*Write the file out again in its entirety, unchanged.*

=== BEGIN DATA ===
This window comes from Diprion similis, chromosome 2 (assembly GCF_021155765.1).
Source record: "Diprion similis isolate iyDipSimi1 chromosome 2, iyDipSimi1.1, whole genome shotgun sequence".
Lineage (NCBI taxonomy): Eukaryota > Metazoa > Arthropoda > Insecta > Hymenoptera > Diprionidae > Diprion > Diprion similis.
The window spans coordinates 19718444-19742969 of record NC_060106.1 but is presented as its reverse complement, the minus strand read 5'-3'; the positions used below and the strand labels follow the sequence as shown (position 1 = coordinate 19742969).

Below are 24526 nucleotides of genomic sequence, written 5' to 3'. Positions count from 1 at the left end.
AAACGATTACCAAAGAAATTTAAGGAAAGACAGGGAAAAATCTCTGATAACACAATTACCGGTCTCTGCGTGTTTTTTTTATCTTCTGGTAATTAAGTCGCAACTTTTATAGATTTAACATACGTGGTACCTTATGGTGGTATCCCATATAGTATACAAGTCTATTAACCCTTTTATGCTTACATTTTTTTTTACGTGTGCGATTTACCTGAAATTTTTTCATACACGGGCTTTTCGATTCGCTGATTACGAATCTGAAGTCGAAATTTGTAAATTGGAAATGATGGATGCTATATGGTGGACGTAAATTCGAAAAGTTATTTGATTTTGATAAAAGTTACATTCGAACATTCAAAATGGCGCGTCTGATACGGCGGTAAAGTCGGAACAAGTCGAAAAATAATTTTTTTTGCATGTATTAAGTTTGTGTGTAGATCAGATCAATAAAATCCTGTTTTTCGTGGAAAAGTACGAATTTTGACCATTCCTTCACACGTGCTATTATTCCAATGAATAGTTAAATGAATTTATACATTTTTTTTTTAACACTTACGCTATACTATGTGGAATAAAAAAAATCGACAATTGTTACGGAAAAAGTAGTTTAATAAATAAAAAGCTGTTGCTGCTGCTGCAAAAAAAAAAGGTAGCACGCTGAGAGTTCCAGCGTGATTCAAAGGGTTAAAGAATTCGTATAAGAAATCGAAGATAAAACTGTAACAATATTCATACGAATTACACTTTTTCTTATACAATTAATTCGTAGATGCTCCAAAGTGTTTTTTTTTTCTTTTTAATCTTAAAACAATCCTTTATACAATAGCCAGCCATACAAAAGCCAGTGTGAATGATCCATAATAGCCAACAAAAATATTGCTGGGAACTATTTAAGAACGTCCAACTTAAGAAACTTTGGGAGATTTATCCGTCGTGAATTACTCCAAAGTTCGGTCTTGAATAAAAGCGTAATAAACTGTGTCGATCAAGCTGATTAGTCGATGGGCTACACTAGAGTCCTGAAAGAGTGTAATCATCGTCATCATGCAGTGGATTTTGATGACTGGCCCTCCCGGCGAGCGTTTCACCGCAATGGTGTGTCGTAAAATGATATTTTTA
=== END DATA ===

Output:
This window comes from Diprion similis, chromosome 2 (assembly GCF_021155765.1).
Source record: "Diprion similis isolate iyDipSimi1 chromosome 2, iyDipSimi1.1, whole genome shotgun sequence".
Lineage (NCBI taxonomy): Eukaryota > Metazoa > Arthropoda > Insecta > Hymenoptera > Diprionidae > Diprion > Diprion similis.
The window spans coordinates 19718444-19742969 of record NC_060106.1 but is presented as its reverse complement, the minus strand read 5'-3'; the positions used below and the strand labels follow the sequence as shown (position 1 = coordinate 19742969).

Below are 24526 nucleotides of genomic sequence, written 5' to 3'. Positions count from 1 at the left end.
AAACGATTACCAAAGAAATTTAAGGAAAGACAGGGAAAAATCTCTGATAACACAATTACCGGTCTCTGCGTGTTTTTTTTATCTTCTGGTAATTAAGTCGCAACTTTTATAGATTTAACATACGTGGTACCTTATGGTGGTATCCCATATAGTATACAAGTCTATTAACCCTTTTATGCTTACATTTTTTTTTACGTGTGCGATTTACCTGAAATTTTTTCATACACGGGCTTTTCGATTCGCTGATTACGAATCTGAAGTCGAAATTTGTAAATTGGAAATGATGGATGCTATATGGTGGACGTAAATTCGAAAAGTTATTTGATTTTGATAAAAGTTACATTCGAACATTCAAAATGGCGCGTCTGATACGGCGGTAAAGTCGGAACAAGTCGAAAAATAATTTTTTTTGCATGTATTAAGTTTGTGTGTAGATCAGATCAATAAAATCCTGTTTTTCGTGGAAAAGTACGAATTTTGACCATTCCTTCACACGTGCTATTATTCCAATGAATAGTTAAATGAATTTATACATTTTTTTTTTAACACTTACGCTATACTATGTGGAATAAAAAAAATCGACAATTGTTACGGAAAAAGTAGTTTAATAAATAAAAAGCTGTTGCTGCTGCTGCAAAAAAAAAAGGTAGCACGCTGAGAGTTCCAGCGTGATTCAAAGGGTTAAAGAATTCGTATAAGAAATCGAAGATAAAACTGTAACAATATTCATACGAATTACACTTTTTCTTATACAATTAATTCGTAGATGCTCCAAAGTGTTTTTTTTTTCTTTTTAATCTTAAAACAATCCTTTATACAATAGCCAGCCATACAAAAGCCAGTGTGAATGATCCATAATAGCCAACAAAAATATTGCTGGGAACTATTTAAGAACGTCCAACTTAAGAAACTTTGGGAGATTTATCCGTCGTGAATTACTCCAAAGTTCGGTCTTGAATAAAAGCGTAATAAACTGTGTCGATCAAGCTGATTAGTCGATGGGCTACACTAGAGTCCTGAAAGAGTGTAATCATCGTCATCATGCAGTGGATTTTGATGACTGGCCCTCCCGGCGAGCGTTTCACCGCAATGGTGTGTCGTAAAATGATATTTTTA